While an inactive token has the token ID 306, user ID 308 and encryption keys 310 stored on the token, the token cannot be used to authenticate the token owner or to enable the token owner to enter a transaction (e.g., such as accessing stored information). In order to activate an inactive token (e.g., as shown in arrow 312), a token owner presents the inactive token 304 (with the stored token ID 306, user ID 308 and encryption keys 310) and provides a passcode to verify the authenticity of the token owner. The passcode can be a passcode assigned to the token owner when the owner creates its first token. As such, the passcode serves to verify that the individual requesting activation of the inactive token 304 is the individual associated with the user ID stored on the token. Requiring that the token owner enter a previously assigned passcode prevents a person not associated with the User ID who comes into possession of an inactive token from activating and using the token. Upon verification of the passcode, the inactive token 304 is activated and becomes an active token 314. As described herein, the active token 314 can be used to authenticate the token owner and to enable the token owner to enter various types of transactions.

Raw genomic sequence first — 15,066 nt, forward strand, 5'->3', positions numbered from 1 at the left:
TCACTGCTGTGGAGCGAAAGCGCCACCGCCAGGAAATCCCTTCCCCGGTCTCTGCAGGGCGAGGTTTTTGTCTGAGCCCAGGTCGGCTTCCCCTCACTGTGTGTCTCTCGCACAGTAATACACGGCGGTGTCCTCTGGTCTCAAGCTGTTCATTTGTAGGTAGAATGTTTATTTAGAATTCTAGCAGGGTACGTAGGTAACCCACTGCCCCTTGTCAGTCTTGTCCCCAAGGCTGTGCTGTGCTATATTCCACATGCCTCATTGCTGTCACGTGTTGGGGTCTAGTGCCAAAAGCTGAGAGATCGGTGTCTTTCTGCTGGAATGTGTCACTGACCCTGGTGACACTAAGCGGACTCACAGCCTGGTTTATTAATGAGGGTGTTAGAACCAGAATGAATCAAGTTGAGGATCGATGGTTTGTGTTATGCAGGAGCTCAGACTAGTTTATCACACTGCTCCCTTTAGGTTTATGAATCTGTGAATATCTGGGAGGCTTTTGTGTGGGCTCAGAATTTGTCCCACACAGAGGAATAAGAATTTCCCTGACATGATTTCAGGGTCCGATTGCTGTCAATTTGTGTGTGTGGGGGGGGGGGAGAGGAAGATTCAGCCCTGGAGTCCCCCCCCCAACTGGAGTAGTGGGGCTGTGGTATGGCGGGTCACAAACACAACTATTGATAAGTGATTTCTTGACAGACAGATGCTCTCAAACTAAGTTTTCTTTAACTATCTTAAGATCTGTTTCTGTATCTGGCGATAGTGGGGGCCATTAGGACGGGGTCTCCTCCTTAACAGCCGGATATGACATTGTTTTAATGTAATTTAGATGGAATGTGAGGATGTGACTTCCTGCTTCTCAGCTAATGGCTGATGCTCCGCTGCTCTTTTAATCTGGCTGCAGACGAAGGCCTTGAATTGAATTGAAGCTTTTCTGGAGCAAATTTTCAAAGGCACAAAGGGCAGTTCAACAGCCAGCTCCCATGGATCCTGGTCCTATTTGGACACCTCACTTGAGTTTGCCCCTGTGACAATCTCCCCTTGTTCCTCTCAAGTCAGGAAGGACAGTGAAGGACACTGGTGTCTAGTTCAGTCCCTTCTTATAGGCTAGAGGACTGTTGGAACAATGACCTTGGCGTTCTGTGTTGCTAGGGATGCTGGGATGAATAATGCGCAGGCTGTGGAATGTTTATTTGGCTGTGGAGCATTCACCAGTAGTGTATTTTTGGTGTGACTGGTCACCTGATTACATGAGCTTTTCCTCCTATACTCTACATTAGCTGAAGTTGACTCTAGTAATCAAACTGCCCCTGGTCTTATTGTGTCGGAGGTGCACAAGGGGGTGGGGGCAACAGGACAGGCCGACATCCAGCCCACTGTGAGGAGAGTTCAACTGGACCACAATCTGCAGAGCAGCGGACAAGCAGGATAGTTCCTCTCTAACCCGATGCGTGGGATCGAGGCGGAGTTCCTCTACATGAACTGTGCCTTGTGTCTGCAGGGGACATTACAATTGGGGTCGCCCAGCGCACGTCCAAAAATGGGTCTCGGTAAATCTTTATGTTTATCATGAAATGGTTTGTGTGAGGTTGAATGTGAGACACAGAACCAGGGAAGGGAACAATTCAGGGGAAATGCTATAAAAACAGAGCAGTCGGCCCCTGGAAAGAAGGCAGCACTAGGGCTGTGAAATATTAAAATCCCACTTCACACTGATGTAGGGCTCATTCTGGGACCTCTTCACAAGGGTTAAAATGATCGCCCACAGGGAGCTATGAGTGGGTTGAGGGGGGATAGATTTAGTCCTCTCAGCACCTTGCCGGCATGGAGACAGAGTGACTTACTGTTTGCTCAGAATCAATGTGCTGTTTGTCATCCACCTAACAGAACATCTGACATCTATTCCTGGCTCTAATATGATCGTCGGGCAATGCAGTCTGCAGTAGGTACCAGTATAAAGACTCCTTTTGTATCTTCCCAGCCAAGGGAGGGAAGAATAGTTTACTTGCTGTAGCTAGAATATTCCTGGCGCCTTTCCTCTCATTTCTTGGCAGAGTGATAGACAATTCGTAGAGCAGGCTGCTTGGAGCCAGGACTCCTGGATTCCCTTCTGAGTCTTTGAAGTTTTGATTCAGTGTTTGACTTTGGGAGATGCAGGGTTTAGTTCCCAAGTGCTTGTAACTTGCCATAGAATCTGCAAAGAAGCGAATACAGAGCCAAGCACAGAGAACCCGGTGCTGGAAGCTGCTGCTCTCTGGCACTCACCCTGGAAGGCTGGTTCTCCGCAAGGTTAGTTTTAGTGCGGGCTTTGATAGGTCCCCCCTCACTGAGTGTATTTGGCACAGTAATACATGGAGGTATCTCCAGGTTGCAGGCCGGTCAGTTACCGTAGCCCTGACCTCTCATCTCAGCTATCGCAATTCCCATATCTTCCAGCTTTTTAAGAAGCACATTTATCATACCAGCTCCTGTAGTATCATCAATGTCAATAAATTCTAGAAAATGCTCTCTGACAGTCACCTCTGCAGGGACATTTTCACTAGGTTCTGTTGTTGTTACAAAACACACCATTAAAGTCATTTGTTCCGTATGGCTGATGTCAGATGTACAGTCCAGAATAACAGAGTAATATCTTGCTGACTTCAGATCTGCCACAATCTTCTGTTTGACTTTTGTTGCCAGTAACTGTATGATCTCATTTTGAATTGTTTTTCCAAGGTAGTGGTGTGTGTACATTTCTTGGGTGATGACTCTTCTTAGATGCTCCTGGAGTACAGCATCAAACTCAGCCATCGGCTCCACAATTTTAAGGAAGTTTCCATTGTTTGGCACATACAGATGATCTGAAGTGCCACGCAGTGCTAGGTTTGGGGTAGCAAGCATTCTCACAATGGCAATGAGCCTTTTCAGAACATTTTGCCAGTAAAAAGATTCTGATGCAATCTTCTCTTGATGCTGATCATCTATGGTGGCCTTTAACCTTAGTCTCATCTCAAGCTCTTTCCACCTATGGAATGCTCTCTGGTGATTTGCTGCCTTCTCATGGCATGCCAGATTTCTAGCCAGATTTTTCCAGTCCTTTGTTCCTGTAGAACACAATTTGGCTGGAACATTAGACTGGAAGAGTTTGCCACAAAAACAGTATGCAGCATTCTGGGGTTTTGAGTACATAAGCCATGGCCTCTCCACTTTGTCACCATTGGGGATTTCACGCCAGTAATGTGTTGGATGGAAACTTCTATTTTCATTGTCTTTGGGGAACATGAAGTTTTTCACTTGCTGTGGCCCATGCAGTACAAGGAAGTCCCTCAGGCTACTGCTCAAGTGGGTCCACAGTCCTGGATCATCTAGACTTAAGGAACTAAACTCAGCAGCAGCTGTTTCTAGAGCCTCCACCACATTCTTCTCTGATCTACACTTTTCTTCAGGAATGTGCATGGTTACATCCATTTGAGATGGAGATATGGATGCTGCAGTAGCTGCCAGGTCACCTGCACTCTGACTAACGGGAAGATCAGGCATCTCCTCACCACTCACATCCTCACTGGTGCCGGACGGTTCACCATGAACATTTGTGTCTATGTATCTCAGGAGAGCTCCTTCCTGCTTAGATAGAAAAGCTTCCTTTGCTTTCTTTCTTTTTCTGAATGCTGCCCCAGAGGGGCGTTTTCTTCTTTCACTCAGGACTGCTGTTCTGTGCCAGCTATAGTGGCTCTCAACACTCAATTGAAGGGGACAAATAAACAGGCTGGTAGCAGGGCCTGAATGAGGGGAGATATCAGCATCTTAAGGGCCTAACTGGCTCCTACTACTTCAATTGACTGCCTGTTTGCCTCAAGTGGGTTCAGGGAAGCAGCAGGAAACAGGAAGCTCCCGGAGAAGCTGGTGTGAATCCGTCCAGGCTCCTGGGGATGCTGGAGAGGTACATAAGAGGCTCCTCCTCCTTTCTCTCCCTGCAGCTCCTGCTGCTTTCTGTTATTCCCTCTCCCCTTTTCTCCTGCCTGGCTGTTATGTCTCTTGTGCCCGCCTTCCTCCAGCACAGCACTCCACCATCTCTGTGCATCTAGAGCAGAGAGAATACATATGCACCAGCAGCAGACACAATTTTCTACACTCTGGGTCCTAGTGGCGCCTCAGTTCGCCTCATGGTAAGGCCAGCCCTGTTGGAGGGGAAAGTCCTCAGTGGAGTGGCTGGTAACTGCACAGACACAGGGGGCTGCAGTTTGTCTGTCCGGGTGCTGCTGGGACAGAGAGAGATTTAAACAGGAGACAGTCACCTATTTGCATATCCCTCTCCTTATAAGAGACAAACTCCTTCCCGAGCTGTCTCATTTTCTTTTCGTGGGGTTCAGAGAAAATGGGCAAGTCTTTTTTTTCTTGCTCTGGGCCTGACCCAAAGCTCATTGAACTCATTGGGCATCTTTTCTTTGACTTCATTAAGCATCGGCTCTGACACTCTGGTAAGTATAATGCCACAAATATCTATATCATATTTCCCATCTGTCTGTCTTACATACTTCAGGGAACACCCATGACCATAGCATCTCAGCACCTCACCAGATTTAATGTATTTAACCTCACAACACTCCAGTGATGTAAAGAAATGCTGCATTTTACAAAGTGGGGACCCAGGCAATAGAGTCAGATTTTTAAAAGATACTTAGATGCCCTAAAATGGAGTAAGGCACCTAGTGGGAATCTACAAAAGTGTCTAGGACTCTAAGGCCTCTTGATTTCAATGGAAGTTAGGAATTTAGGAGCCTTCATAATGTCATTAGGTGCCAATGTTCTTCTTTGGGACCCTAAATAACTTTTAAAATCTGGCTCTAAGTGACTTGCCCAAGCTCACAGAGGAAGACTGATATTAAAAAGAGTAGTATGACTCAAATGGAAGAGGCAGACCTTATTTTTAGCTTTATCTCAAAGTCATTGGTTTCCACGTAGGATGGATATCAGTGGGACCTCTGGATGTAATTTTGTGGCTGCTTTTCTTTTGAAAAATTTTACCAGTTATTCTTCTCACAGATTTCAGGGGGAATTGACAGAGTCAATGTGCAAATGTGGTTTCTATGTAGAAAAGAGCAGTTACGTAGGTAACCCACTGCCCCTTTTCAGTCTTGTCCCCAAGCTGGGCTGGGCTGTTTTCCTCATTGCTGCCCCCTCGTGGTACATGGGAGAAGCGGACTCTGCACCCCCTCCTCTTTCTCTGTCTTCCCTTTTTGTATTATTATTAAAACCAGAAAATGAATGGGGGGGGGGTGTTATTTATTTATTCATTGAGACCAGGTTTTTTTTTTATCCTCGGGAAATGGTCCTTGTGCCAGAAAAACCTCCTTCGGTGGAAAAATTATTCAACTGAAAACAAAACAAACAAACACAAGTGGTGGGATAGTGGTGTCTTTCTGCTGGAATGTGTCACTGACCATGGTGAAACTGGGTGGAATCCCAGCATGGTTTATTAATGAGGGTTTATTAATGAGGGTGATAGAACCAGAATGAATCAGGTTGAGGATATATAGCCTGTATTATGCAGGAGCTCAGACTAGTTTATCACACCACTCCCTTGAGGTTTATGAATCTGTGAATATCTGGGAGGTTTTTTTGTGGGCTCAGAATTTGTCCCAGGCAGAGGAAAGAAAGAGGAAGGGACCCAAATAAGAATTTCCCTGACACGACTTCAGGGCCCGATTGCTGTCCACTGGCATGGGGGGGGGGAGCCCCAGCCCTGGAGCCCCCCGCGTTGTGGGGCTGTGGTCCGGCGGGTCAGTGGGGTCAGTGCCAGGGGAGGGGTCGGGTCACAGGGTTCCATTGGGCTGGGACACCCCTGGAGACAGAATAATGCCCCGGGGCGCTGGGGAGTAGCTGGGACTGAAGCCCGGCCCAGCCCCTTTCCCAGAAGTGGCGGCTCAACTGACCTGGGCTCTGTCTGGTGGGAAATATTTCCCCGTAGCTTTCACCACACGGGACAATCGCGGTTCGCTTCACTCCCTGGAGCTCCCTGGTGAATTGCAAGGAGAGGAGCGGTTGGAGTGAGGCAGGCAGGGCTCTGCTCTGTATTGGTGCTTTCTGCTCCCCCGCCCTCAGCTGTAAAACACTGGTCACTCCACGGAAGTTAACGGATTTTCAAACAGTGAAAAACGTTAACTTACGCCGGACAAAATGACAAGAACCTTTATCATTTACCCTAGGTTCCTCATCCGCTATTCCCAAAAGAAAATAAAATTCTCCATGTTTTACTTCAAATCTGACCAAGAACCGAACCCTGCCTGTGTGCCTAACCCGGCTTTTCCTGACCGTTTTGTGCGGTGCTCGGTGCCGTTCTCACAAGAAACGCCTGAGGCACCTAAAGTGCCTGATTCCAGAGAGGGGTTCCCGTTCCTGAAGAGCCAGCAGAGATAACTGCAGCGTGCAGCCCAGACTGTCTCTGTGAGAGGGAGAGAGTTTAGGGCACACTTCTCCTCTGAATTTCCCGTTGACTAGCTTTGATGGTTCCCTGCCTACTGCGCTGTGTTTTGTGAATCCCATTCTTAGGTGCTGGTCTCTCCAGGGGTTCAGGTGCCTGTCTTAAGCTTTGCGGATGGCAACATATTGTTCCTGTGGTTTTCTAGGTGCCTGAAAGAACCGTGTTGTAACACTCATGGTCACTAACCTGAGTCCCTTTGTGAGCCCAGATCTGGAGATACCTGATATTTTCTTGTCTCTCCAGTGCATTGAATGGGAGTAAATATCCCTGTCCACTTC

In some situations, a token owner may desire to disable an active token 314. For example, if the token owner loses the token, the token is stolen, or the token is otherwise no longer securely in the token owner's possession, the token owner may desire to prevent use of the token. In order to prevent an active token from being used, a token owner can disable a token (e.g., as shown in arrow 316). A disabled token is considered to be a Blank token 300. While a blank token resulting from the deactivation of an active token, may have a token ID, user ID, and encryption keys stored on the token, the deactivated token cannot be used for any form of authentication. In some embodiments, a disabled token may be reused by overwriting existing information with a new token ID, user ID, and encryption keys as described above.